Build Your Own Gaming PC – Part Five

Welcome back for the final segment in our build your own gaming PC series: software, troubleshooting, and helpful links. We hope you’ve found the series helpful so far, as we’ve walked you through setting up a budget, picking out parts, and even building the machine itself. In this last segment, we’ll discuss getting your OS and drivers installed, offer some basic troubleshooting tips, and provide a few helpful links for your perusal.


Installing the OS

Now that your machine has been assembled and the cables are managed to your heart’s content, it’s time to get an operating system installed. As noted in prior posts the vast majority of users will be installing Windows 10, so we’ll be walking you through this process. For this step, you’ll need your Windows 10 installation media (USB or DVD), your product key, and possibly an optical drive. The optical drive is only necessary if you have DVD installation media, and can either be one mounted in a 5.25″ bay in your system or a USB powered external drive.


Before we begin

With no operating system installed, and no media inserted in the machine, you may think there is not much you can do. This isn’t the case, however, as your motherboard has some built-in software which allows you to view and control some aspects of how your hardware operates. Simply turning on your machine with no OS and no media (USBs or DVDs) should bring your system into its BIOS. From here you can ensure that the motherboard sees each piece of installed hardware, potentially check fan speeds and operating temperatures, check whether your system is in UEFI or Legacy (preferably UEFI) mode, and manage your overclocking settings if desired.

If you decide to examine these settings, just make sure that your system sees all of the installed hardware (like RAM, disc drives, etc.) and make sure the system is set to UEFI. After you’re done exploring turn off your system, and we’ll begin the Windows 10 installation.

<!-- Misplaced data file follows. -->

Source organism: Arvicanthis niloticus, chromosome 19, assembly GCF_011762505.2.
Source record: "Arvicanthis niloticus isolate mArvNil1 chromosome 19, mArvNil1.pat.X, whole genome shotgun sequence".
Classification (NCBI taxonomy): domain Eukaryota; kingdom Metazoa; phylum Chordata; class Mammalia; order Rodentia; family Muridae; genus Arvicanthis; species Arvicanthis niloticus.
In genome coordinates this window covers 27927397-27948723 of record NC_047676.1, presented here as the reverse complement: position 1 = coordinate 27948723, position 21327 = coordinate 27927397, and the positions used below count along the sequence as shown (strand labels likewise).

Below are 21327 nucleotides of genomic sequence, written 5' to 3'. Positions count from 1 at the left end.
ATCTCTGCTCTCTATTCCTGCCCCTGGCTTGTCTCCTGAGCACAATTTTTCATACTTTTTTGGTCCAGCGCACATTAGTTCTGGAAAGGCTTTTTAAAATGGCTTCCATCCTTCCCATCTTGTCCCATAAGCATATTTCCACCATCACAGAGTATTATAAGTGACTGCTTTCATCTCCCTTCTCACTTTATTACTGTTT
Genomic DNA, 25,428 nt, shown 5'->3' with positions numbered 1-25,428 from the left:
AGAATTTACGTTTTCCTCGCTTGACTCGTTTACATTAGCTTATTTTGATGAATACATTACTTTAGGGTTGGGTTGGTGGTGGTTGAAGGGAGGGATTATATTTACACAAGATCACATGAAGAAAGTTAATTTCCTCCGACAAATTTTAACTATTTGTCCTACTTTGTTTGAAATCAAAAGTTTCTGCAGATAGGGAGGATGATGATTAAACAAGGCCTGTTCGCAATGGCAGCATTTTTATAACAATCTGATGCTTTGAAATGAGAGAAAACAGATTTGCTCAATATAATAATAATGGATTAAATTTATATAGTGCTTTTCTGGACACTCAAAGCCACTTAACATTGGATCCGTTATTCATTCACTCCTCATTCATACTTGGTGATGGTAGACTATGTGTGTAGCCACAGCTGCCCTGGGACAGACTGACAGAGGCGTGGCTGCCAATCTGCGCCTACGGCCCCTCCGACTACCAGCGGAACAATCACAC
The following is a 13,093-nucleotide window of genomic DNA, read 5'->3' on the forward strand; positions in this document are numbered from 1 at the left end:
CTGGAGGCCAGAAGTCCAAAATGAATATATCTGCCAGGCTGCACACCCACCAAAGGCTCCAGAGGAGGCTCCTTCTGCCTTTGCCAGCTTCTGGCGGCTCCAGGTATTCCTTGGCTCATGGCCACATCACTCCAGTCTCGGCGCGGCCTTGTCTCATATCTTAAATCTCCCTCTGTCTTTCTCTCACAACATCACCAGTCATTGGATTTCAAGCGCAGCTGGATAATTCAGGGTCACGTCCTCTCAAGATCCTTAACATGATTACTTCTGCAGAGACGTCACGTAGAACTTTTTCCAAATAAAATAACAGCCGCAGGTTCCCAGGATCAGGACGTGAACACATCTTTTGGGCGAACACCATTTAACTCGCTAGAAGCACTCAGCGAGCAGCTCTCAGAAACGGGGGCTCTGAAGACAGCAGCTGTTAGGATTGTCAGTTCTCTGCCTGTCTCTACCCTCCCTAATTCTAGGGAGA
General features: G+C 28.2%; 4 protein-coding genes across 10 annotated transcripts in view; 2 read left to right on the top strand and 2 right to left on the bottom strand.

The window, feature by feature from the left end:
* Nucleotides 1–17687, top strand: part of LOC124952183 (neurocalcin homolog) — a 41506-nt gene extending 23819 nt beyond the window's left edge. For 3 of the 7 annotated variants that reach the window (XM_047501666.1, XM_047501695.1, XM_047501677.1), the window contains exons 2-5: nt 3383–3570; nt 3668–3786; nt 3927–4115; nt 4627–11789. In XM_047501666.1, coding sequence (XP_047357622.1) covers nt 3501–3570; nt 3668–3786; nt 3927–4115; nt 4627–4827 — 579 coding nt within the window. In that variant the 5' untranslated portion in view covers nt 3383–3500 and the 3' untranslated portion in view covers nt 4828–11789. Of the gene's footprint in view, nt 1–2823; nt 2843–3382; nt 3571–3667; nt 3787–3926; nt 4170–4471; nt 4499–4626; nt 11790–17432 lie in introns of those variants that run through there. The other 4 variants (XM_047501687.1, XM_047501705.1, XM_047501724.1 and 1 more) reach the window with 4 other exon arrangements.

Installation procedures:

  1. Insert installation media into machine (USB or DVD).
  2. Power machine on.
  3. After boot sequence initializes, you should see the Windows 10 logo and some spinning white dots, which is the sign that the Windows 10 installer is starting up. If you see this prompt “Press any key to boot from CD or DVD,” press any button on your keyboard, which will start the installer.
  4. Choose your language and other preferences.
  5. On the next screen, click Install Now.
  6. Next, you’ll be prompted to enter your product key (which is on a non-transferable sticker found in the box/case that your media came in). It is a string of 25 characters in five groups of five characters (i.e., XXXXX-XXXXX-XXXXX-XXXXX-XXXXX). Don’t worry about the dashes, Windows will take care of that.
  7. You will then be prompted to accept the licensing terms. Check the box and hit next.
  8. The next screen will ask where you want to install Windows. If you only have one drive, you should see something similar to the screen below. If you have two or more drives, you’ll have Drive 0, Drive 1, etc. listed. Pick whichever you wish to install the OS on, and click next. This will partition that drive and begin the installation. Remember, if you have an SSD and a HDD, you’ll want to install to the SSD as you’ll benefit from the access and boot speeds of the SSD.
  9. If prompted, allow Windows to create additional partitions as needed.
  10. Then select the partition marked ‘primary’ and click next.
  11. Wait. Let Windows reboot your system. Then wait some more.
  12. Go through Windows’ setup screens. Here, you’ll be given the option to either “Customize” or “Use Express Settings.” Choosing express settings selects the default options for everything, but choosing customize will allow you to access some privacy-related settings that unless chosen here are set to send Microsoft a fair bit of information about how you use your machine. This is ultimately your decision.
  13. You’ll also be prompted to either choose a User Name or sign in to your Windows/Microsoft account. Then you’ll be up and running.


Installing drivers

Once Windows is up and running, the next step is getting your system drivers installed. Windows has some of these setups by default, but they may not be optimized for your system or could be out of date. Since these are the important pieces of software that tell your system how to best interact with each piece of hardware, having obsolete or out of date drivers will negatively impact performance.

Method One